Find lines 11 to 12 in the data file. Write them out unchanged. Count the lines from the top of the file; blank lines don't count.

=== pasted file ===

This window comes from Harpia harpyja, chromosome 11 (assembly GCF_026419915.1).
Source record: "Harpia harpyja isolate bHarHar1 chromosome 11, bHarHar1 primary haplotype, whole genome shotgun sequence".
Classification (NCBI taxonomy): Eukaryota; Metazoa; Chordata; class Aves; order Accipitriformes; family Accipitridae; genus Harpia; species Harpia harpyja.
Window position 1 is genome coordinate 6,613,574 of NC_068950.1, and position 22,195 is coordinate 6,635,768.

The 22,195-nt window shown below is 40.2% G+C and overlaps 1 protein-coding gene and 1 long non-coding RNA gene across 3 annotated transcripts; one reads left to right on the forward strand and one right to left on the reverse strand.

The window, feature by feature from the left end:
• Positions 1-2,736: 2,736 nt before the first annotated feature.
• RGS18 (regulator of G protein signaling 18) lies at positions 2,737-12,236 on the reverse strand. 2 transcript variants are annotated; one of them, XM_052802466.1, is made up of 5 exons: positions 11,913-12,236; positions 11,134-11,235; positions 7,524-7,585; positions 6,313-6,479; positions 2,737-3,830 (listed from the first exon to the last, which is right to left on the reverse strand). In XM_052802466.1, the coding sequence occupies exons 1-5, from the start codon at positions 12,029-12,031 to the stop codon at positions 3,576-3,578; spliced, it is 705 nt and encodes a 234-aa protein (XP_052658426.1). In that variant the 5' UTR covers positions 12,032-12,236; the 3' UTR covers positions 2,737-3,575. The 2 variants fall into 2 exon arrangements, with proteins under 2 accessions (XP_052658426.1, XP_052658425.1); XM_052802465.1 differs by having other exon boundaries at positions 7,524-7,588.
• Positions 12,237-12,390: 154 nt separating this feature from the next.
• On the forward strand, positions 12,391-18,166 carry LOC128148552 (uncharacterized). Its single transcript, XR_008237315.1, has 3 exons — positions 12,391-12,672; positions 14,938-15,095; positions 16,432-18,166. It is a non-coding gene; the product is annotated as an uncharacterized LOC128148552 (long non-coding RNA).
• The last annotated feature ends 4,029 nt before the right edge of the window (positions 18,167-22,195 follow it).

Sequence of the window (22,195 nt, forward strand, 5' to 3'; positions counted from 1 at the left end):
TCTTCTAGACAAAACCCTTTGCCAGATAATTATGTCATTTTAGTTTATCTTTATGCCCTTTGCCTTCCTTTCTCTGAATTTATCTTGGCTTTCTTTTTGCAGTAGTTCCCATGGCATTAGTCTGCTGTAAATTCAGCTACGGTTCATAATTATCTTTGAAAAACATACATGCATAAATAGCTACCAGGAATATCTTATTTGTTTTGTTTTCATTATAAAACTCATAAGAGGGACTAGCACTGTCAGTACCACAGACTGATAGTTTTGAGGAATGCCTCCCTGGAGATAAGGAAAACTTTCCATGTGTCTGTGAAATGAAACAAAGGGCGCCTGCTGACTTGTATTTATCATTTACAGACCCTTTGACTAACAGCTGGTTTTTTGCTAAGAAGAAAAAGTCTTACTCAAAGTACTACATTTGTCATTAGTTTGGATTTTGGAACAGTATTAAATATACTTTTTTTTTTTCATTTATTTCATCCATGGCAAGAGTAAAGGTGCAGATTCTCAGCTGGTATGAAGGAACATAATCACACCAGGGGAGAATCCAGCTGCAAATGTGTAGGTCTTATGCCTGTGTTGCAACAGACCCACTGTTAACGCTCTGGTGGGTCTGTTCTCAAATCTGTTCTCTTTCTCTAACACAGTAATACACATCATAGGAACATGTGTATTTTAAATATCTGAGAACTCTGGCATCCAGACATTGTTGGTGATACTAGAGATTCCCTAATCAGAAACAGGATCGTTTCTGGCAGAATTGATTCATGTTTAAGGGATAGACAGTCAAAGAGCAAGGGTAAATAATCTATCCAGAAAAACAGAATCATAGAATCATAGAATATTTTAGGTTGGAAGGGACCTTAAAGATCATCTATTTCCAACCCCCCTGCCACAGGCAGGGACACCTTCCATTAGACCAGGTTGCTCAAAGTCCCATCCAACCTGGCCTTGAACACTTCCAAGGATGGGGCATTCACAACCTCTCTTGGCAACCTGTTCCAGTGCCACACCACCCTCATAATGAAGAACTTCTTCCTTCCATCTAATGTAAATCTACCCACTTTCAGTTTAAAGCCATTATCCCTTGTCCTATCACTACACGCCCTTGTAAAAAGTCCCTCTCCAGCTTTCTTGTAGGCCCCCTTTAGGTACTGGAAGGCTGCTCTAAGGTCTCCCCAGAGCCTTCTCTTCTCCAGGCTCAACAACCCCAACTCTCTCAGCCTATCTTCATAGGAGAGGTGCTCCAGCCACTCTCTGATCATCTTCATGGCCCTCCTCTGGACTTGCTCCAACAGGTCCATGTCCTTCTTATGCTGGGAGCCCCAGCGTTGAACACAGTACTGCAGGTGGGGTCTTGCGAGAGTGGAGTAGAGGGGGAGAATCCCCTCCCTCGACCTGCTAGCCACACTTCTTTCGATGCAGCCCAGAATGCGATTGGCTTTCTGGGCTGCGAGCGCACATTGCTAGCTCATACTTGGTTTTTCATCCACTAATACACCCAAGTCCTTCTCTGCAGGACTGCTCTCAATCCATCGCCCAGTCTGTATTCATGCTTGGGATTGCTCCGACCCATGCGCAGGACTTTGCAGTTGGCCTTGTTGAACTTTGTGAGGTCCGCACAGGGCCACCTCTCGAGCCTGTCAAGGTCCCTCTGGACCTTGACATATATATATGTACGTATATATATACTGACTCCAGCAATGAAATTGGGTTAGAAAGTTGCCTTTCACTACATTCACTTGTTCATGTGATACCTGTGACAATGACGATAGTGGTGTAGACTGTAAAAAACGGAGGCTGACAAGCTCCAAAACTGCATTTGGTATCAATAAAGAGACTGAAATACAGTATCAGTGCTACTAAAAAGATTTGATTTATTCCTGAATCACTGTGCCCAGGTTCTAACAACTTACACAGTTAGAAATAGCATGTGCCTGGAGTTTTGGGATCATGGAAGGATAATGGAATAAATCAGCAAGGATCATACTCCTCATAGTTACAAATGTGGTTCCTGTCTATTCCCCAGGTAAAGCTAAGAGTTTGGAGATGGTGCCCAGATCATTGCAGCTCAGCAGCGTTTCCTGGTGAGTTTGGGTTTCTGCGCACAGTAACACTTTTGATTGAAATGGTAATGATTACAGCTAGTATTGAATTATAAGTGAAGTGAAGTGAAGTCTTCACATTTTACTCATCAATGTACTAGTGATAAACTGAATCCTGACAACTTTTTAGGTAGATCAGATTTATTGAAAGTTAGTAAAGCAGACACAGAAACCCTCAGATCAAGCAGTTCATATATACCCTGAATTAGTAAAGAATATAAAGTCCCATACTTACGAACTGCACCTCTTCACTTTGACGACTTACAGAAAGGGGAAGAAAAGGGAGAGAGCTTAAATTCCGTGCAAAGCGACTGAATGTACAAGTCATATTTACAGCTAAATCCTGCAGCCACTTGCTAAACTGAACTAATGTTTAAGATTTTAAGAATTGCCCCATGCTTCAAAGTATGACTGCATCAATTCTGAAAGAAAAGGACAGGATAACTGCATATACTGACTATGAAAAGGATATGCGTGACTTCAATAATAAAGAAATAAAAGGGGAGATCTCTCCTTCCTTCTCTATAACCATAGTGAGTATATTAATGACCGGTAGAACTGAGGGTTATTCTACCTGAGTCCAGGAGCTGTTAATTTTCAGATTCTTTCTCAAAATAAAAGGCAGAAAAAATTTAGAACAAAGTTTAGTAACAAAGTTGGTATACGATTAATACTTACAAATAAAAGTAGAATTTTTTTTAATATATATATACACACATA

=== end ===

• The last annotated feature ends 4,029 nt before the right edge of the window (positions 18,167-22,195 follow it).

Sequence of the window (22,195 nt, forward strand, 5' to 3'; positions counted from 1 at the left end):